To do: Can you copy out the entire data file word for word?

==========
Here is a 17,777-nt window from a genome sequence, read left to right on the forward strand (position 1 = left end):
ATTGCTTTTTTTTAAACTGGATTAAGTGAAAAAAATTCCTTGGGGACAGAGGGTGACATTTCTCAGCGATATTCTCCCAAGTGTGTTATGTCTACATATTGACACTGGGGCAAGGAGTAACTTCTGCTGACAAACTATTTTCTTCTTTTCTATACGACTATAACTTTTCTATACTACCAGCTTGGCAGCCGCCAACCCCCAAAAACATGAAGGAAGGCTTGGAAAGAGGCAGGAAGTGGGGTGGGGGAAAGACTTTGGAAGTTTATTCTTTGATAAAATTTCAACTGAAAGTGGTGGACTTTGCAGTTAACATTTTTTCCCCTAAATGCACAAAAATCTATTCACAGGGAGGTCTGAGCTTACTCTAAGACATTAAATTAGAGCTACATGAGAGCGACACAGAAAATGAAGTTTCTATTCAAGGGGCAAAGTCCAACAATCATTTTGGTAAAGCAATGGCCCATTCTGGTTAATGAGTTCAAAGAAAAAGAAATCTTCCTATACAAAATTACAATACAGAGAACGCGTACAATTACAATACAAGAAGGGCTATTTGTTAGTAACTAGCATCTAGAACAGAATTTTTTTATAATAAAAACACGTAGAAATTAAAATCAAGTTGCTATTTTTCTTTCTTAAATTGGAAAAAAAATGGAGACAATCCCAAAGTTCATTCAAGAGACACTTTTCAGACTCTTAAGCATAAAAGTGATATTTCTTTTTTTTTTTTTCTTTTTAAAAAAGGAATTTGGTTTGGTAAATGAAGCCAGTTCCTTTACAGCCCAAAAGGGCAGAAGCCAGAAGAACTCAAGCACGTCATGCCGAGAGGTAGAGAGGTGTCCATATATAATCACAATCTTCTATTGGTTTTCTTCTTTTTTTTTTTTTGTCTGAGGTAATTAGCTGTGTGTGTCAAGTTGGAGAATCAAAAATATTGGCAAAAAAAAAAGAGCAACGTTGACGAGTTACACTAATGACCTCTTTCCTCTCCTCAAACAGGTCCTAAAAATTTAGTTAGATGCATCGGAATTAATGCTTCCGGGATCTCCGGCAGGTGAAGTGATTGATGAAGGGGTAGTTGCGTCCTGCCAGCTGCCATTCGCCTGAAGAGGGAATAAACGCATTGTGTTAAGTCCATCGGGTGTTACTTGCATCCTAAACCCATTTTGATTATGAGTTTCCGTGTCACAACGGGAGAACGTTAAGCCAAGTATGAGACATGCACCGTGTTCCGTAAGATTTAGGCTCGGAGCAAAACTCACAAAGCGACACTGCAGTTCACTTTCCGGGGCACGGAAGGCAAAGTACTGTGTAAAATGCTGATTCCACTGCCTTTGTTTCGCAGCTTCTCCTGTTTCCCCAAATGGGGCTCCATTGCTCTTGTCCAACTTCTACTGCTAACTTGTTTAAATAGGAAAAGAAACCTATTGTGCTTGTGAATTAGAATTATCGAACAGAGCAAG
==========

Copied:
Here is a 17,777-nt window from a genome sequence, read left to right on the forward strand (position 1 = left end):
ATTGCTTTTTTTTAAACTGGATTAAGTGAAAAAAATTCCTTGGGGACAGAGGGTGACATTTCTCAGCGATATTCTCCCAAGTGTGTTATGTCTACATATTGACACTGGGGCAAGGAGTAACTTCTGCTGACAAACTATTTTCTTCTTTTCTATACGACTATAACTTTTCTATACTACCAGCTTGGCAGCCGCCAACCCCCAAAAACATGAAGGAAGGCTTGGAAAGAGGCAGGAAGTGGGGTGGGGGAAAGACTTTGGAAGTTTATTCTTTGATAAAATTTCAACTGAAAGTGGTGGACTTTGCAGTTAACATTTTTTCCCCTAAATGCACAAAAATCTATTCACAGGGAGGTCTGAGCTTACTCTAAGACATTAAATTAGAGCTACATGAGAGCGACACAGAAAATGAAGTTTCTATTCAAGGGGCAAAGTCCAACAATCATTTTGGTAAAGCAATGGCCCATTCTGGTTAATGAGTTCAAAGAAAAAGAAATCTTCCTATACAAAATTACAATACAGAGAACGCGTACAATTACAATACAAGAAGGGCTATTTGTTAGTAACTAGCATCTAGAACAGAATTTTTTTATAATAAAAACACGTAGAAATTAAAATCAAGTTGCTATTTTTCTTTCTTAAATTGGAAAAAAAATGGAGACAATCCCAAAGTTCATTCAAGAGACACTTTTCAGACTCTTAAGCATAAAAGTGATATTTCTTTTTTTTTTTTTCTTTTTAAAAAAGGAATTTGGTTTGGTAAATGAAGCCAGTTCCTTTACAGCCCAAAAGGGCAGAAGCCAGAAGAACTCAAGCACGTCATGCCGAGAGGTAGAGAGGTGTCCATATATAATCACAATCTTCTATTGGTTTTCTTCTTTTTTTTTTTTTGTCTGAGGTAATTAGCTGTGTGTGTCAAGTTGGAGAATCAAAAATATTGGCAAAAAAAAAAGAGCAACGTTGACGAGTTACACTAATGACCTCTTTCCTCTCCTCAAACAGGTCCTAAAAATTTAGTTAGATGCATCGGAATTAATGCTTCCGGGATCTCCGGCAGGTGAAGTGATTGATGAAGGGGTAGTTGCGTCCTGCCAGCTGCCATTCGCCTGAAGAGGGAATAAACGCATTGTGTTAAGTCCATCGGGTGTTACTTGCATCCTAAACCCATTTTGATTATGAGTTTCCGTGTCACAACGGGAGAACGTTAAGCCAAGTATGAGACATGCACCGTGTTCCGTAAGATTTAGGCTCGGAGCAAAACTCACAAAGCGACACTGCAGTTCACTTTCCGGGGCACGGAAGGCAAAGTACTGTGTAAAATGCTGATTCCACTGCCTTTGTTTCGCAGCTTCTCCTGTTTCCCCAAATGGGGCTCCATTGCTCTTGTCCAACTTCTACTGCTAACTTGTTTAAATAGGAAAAGAAACCTATTGTGCTTGTGAATTAGAATTATCGAACAGAGCAAG